Sat | Dec 14, 2019

Campus under siege as police battle protesters

Published:Tuesday | November 19, 2019 | 12:21 AM
Police detain a protester at the Hong Kong Polytechnic University in Hong Kong on Monday. Hong Kong police fought off protesters with tear gas and batons as they tried to break through a police cordon that is trapping hundreds of them on a university campus.
Police detain a protester at the Hong Kong Polytechnic University in Hong Kong on Monday. Hong Kong police fought off protesters with tear gas and batons as they tried to break through a police cordon that is trapping hundreds of them on a university campus.

HONG KONG (AP):

Police tightened their siege of a university campus where hundreds of protesters remained trapped Monday night in the latest dramatic episode in months of protests against growing Chinese control over the semi-autonomous city.

The pitched battle for control of the campus of Hong Kong Polytechnic University has been the focus of the latest protests as demonstrators for days fortified the campus to keep the police out. Now cornered by security forces determined to arrest them, they desperately tried to get out but faced a cordon of officers armed with tear gas and water cannons.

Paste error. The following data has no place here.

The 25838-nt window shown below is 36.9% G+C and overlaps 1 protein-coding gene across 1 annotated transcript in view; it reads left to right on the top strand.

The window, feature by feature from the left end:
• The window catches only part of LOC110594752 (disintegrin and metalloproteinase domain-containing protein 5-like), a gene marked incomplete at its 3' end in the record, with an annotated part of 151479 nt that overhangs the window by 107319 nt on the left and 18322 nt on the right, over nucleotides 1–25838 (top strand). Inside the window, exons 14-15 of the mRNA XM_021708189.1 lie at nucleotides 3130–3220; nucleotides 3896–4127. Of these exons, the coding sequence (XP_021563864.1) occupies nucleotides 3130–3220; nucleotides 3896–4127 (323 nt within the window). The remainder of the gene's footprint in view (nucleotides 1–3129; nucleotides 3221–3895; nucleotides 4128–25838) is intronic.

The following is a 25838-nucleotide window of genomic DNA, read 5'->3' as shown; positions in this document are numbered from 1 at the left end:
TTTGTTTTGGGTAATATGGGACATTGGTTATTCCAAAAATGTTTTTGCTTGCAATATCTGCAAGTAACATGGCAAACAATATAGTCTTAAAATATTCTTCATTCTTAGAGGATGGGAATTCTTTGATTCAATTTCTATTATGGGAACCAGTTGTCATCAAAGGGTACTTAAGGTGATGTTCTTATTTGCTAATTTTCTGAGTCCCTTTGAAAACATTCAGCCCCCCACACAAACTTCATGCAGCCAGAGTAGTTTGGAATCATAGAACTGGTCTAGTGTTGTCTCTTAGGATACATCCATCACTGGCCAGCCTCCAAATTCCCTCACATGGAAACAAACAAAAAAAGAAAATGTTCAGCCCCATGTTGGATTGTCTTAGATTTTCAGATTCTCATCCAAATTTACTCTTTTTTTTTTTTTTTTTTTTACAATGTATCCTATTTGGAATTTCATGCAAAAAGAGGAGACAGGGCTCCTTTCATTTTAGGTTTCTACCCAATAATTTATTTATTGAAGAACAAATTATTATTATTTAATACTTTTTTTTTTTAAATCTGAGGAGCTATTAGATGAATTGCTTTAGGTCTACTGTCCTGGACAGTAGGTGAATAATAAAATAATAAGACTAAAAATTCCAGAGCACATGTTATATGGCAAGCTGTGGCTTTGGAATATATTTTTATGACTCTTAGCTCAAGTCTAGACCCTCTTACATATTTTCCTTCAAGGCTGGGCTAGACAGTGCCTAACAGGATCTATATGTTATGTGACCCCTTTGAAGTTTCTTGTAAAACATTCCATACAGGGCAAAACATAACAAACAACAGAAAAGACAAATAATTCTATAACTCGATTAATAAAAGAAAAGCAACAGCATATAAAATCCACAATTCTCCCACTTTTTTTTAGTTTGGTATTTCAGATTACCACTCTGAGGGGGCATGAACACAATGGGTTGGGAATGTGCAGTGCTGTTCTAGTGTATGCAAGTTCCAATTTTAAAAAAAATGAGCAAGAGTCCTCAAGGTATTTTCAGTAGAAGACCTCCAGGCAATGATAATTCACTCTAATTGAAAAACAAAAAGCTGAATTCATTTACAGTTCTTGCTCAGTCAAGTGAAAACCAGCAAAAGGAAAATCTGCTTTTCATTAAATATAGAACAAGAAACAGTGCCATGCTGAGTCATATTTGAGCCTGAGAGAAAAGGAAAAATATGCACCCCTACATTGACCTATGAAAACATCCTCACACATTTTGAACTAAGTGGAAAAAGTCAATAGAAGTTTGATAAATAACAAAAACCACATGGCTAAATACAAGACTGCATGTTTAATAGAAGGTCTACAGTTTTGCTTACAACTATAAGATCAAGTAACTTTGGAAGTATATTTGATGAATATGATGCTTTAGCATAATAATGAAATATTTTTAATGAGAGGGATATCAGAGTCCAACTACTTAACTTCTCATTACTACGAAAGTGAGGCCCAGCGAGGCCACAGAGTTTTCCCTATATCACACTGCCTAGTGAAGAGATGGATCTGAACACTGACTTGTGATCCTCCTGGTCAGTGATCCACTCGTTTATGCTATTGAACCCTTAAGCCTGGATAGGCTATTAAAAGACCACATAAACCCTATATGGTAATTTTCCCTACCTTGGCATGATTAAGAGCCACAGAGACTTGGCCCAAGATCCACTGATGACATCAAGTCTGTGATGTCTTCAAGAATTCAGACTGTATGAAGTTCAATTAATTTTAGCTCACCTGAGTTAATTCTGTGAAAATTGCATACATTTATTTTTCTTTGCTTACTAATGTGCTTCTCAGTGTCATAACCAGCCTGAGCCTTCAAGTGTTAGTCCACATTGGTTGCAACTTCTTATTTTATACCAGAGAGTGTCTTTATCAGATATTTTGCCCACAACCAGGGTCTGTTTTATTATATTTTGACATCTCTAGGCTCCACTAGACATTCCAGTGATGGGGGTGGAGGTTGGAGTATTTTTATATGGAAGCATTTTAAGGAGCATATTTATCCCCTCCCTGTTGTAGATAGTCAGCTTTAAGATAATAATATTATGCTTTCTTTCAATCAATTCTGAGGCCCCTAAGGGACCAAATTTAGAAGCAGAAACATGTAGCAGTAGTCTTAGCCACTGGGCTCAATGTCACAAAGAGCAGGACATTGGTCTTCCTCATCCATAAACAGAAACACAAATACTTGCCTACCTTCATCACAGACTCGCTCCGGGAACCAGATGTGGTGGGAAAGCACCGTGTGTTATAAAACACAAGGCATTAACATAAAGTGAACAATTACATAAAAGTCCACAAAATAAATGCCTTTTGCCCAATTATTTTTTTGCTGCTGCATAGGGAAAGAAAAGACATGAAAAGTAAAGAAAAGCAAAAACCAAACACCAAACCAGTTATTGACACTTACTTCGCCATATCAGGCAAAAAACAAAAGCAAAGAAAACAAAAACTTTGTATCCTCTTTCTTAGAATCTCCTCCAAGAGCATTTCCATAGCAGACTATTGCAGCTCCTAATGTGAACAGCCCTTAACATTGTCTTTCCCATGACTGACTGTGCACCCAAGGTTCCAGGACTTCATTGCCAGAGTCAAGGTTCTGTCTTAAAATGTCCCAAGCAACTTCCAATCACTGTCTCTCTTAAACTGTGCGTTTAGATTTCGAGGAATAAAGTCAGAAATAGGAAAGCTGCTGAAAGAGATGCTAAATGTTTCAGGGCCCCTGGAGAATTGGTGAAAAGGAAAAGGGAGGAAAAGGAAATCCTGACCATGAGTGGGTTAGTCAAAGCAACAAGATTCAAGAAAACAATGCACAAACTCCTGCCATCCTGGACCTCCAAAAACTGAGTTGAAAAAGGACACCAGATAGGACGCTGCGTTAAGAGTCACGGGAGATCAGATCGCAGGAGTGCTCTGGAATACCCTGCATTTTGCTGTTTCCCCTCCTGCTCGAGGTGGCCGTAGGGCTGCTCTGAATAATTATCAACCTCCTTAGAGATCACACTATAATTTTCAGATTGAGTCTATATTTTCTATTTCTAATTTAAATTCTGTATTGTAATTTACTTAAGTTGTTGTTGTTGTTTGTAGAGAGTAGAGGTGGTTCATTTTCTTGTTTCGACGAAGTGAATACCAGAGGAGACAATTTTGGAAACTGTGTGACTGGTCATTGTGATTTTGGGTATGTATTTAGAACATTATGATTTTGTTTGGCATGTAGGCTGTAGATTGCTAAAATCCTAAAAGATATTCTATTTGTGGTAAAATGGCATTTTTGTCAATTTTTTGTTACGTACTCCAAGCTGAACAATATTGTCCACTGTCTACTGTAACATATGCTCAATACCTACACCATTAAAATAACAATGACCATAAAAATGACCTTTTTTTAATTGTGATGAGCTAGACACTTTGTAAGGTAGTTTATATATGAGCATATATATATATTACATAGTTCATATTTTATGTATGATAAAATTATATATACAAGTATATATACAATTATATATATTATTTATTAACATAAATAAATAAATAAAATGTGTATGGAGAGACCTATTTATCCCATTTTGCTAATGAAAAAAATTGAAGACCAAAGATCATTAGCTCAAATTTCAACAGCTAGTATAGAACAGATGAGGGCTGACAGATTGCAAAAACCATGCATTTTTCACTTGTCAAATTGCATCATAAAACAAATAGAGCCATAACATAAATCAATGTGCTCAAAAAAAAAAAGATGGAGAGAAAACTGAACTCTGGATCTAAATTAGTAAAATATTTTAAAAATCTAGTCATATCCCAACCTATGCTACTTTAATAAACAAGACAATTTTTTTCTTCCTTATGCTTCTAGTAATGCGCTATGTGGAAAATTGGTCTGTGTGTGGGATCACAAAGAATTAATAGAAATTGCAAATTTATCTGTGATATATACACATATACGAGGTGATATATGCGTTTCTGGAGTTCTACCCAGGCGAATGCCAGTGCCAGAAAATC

Senior government officials said they were trying to de-escalate the situation and urged the protesters to peacefully leave the campus and cooperate with police – advice that seemed certain to lead to arrests, and therefore strengthened the protesters’ resolve to resist.

Officers repelled one escape attempt early Monday with tear gas, driving hundreds of protesters back on to the campus. Later, huge crowds of supporters advanced on foot towards the police from outside the cordon to try to disrupt the police operation.

Some protesters descended by ropes from a footbridge to a road below, where they were met by motorbike riders trying to help them flee as police fired tear gas. It was unclear whether they got away safely.

Throughout the day, multiple protests disrupted traffic in the Asian financial centre, where schools remained closed because of safety concerns stemming from the demonstrations, which began in June but have become increasingly violent in recent weeks.

Local council elections scheduled for Sunday were at risk of being delayed because of the unrest, said Patrick Nip, Hong Kong’s secretary for constitutional affairs.

“The situation in the past weekend has obviously reduced the chance of holding the election as scheduled. And I am very anxious about this,” Nip said, adding that the government “won’t take this step unless absolutely necessary”.

The give and take has played out repeatedly during the city’s months of anti-government unrest. The protesters want to avoid arrest. The police want to pick up as many as they can.

“These rioters, they are also criminals. They have to face the consequences of their acts,” said Cheuk Hau-yip, the commander of Kowloon West district, where Polytechnic is located.

“Other than coming out to surrender, I don’t see, at the moment, there’s any viable option for them,” he said, adding that police have the ability and resolve to end the stand-off.